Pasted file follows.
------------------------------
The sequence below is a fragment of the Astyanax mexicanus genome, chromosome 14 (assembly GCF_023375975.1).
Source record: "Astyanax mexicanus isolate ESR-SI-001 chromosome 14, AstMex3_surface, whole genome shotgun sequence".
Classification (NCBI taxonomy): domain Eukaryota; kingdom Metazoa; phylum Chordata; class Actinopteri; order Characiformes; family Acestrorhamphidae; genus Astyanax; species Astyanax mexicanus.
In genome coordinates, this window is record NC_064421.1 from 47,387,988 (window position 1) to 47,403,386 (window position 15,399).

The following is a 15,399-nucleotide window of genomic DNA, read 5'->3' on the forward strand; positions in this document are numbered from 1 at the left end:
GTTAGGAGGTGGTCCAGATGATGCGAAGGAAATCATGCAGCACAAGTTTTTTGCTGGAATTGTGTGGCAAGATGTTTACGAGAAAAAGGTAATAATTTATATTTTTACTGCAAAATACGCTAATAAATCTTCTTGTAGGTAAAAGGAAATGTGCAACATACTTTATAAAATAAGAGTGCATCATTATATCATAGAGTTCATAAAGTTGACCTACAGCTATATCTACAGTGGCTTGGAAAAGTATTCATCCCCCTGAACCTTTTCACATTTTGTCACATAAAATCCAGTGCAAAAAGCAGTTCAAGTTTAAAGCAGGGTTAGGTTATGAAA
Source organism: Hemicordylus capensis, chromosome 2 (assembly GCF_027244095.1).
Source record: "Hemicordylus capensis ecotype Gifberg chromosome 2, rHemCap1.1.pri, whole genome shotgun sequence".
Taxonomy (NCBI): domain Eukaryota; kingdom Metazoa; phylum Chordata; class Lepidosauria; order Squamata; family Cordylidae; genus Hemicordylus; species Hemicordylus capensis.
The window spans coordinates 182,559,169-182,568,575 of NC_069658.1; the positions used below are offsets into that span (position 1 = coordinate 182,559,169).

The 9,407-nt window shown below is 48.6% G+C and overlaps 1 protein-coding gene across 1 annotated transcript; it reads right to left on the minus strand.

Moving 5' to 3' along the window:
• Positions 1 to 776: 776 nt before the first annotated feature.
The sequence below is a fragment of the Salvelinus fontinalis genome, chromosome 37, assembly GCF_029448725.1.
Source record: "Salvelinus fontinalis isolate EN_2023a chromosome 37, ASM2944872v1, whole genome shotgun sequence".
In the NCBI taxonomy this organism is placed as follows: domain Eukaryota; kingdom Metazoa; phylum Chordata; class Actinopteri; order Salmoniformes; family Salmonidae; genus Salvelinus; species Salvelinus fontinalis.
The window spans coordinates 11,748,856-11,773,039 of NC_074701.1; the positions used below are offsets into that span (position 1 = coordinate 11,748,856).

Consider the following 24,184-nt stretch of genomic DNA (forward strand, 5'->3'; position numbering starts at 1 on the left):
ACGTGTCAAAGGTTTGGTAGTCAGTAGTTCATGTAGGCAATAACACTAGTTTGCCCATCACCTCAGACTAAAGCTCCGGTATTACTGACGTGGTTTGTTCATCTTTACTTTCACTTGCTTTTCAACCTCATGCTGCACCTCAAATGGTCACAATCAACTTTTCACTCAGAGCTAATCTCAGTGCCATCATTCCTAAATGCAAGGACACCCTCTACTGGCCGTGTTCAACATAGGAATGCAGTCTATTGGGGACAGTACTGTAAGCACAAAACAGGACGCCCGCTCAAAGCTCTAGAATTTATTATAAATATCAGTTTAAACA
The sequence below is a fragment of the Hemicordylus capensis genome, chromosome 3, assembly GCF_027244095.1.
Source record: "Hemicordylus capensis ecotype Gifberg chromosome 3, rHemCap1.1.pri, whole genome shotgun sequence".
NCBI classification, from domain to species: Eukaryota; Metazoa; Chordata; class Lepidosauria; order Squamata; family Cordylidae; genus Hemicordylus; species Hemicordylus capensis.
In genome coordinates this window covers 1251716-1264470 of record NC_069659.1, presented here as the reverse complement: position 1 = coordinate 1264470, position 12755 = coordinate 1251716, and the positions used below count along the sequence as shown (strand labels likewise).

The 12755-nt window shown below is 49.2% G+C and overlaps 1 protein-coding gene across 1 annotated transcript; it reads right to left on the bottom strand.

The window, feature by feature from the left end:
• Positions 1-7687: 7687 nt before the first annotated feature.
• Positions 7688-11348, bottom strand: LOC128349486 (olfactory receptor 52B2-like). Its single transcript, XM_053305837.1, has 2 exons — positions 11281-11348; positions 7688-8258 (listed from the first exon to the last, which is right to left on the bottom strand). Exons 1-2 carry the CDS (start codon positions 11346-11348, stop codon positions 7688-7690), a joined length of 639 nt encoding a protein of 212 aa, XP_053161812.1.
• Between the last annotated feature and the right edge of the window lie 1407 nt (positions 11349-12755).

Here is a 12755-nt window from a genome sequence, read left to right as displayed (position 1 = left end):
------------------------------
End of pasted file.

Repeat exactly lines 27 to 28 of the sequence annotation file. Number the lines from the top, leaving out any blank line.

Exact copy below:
• Positions 7688-11348, bottom strand: LOC128349486 (olfactory receptor 52B2-like). Its single transcript, XM_053305837.1, has 2 exons — positions 11281-11348; positions 7688-8258 (listed from the first exon to the last, which is right to left on the bottom strand). Exons 1-2 carry the CDS (start codon positions 11346-11348, stop codon positions 7688-7690), a joined length of 639 nt encoding a protein of 212 aa, XP_053161812.1.
• Between the last annotated feature and the right edge of the window lie 1407 nt (positions 11349-12755).